Here in Japan there are some people who insist that rise in prices boost up the economy.
The reasoning is:
Rise in prices of goods and services increases the sales, the sellers' profit and incomes. Higher income increases their spending on goods, and thus the prices. The people will become richer than before.
It sounds reasonable, but it's totally wrong!
Rise in prices of goods and services increases the sales, the sellers'monetary profit and incomes, but the real value of their incomes doesn't change at all: 10% increase in prices leads to 10% increase in monetary income, but the real income, which is evaluated as how much goods and services people can buy, is the same as before the rise in prices. The people won't become richer than before but stay the same.
These people oppose that if monetary policymaker makes the inflation higher, he or she can make lower the real rate of interest, which is the cost of building houses and machines for production, and thus can make people invest more in those durable goods.
However, I can oppose to such an opposition too;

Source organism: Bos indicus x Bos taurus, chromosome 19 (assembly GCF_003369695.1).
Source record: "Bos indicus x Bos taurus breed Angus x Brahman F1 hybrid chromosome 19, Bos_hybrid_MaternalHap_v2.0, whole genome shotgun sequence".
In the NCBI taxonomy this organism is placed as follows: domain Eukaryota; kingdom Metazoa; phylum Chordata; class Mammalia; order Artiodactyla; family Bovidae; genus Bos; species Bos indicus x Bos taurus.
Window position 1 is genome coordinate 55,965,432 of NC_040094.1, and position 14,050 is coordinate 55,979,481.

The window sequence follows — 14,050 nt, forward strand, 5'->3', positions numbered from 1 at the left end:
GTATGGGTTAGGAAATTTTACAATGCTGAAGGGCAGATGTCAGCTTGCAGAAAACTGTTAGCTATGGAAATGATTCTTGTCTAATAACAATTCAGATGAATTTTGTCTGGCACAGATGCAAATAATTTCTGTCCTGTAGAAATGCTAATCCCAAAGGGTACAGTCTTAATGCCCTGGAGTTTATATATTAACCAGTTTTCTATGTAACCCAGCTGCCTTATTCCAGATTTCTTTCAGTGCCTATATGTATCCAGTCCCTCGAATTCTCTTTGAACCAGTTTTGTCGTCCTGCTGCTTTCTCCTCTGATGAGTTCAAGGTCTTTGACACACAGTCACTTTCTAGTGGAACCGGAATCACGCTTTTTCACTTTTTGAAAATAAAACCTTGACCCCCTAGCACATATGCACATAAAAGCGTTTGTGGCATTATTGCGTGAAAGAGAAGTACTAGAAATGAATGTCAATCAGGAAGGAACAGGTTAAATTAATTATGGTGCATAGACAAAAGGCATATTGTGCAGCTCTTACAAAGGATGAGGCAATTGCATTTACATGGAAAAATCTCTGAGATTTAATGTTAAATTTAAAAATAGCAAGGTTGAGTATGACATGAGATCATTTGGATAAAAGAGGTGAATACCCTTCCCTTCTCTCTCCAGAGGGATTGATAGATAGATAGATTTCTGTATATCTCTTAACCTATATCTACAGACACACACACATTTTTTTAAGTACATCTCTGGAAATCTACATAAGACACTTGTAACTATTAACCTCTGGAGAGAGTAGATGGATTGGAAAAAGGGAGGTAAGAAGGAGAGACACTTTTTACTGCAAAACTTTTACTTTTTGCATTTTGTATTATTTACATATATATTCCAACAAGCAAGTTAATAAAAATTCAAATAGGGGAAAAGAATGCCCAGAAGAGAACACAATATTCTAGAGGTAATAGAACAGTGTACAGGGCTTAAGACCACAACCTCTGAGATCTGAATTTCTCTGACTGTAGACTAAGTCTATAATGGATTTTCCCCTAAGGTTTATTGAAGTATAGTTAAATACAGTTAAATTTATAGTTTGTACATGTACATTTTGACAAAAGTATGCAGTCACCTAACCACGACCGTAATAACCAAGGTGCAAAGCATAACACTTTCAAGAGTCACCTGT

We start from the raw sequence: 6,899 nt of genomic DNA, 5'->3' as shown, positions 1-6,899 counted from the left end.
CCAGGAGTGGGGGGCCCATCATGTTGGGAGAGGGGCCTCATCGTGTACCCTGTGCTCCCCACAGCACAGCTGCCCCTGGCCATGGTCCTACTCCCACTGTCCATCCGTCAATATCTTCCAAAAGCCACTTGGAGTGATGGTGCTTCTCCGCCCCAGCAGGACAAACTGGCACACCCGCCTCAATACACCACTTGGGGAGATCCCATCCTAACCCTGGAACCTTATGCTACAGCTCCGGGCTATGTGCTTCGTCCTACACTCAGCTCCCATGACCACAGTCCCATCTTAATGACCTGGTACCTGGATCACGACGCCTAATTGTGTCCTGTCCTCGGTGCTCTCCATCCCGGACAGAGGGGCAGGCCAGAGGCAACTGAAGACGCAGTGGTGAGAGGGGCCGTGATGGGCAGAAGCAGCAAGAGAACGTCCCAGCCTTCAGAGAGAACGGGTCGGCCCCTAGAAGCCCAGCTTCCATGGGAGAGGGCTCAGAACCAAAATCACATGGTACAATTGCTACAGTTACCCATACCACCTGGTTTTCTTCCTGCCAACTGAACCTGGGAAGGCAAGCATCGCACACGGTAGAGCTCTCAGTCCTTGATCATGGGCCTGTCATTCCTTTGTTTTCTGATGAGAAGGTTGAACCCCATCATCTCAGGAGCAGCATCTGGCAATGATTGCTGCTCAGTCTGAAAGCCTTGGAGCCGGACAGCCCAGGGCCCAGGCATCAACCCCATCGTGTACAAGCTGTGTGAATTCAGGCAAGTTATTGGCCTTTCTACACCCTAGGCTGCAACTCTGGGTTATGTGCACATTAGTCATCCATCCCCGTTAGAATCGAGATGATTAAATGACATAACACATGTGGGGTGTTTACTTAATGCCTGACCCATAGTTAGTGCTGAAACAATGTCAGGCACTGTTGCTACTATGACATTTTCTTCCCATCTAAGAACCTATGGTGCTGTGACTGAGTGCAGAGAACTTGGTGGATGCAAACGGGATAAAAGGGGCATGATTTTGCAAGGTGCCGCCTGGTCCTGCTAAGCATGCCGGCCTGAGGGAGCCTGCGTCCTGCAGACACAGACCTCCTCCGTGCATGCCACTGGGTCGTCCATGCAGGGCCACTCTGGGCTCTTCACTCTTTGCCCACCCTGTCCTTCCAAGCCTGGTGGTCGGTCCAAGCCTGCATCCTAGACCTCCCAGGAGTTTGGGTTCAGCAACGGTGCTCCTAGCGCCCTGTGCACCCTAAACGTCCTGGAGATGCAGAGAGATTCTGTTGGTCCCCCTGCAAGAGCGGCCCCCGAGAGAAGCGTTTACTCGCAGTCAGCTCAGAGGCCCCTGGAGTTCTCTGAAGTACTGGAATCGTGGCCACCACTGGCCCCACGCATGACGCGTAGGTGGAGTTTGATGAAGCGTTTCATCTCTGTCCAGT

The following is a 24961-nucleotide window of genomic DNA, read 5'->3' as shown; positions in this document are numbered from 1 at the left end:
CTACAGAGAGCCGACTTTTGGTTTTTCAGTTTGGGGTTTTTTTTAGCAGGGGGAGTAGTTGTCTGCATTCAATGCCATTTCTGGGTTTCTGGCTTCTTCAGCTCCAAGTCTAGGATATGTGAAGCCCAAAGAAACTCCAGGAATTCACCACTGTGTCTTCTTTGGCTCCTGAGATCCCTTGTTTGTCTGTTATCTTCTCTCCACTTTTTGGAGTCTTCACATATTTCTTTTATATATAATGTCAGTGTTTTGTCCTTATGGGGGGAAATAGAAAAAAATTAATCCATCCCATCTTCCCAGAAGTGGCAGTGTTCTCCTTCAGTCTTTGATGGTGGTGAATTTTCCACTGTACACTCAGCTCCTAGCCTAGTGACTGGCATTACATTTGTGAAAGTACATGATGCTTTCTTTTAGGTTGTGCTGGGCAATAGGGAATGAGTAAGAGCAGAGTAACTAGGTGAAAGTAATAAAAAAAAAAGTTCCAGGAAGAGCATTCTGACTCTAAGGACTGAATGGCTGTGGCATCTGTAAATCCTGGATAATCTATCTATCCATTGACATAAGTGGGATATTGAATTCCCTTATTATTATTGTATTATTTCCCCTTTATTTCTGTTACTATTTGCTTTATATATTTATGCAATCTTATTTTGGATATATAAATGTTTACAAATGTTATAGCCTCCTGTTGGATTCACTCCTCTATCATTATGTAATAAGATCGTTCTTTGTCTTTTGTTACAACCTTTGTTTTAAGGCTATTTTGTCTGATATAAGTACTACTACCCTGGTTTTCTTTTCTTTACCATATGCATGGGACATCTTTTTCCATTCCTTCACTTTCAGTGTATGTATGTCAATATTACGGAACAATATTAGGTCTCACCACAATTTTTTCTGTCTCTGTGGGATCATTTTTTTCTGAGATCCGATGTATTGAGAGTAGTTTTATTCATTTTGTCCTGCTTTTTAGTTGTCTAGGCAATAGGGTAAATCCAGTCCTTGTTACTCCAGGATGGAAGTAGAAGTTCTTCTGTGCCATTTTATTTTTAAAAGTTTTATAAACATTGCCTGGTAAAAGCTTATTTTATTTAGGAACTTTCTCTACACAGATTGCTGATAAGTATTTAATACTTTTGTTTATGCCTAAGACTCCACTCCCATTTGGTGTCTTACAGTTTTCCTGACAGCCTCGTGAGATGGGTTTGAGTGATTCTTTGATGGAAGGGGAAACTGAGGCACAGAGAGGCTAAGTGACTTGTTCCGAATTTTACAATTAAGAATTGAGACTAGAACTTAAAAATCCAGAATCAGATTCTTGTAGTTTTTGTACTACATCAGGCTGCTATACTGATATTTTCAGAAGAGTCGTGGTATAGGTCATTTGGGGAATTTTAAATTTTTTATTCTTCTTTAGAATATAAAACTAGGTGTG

If monetary policymaker makes higher the inflation, the lenders make the rate of interest as high as the announced inflation rate because they must understand the inflation decreases the real value of their lending, and thus monetary policymaker doesn't make lower the real rate of interest and doesn't induce people to spend more.
However, I don't mean that monetary policy doesn't influence the spending at all. It is until they understand that the real income and real interest rate are not changed that monetary policy is effective on the spending.
And so monetary policy does make the people spend more by lowering the real rate of interest, but its effect will soon be weaker as people get to understand that the inflation deteriorate the real value of the money they hold in the pocket.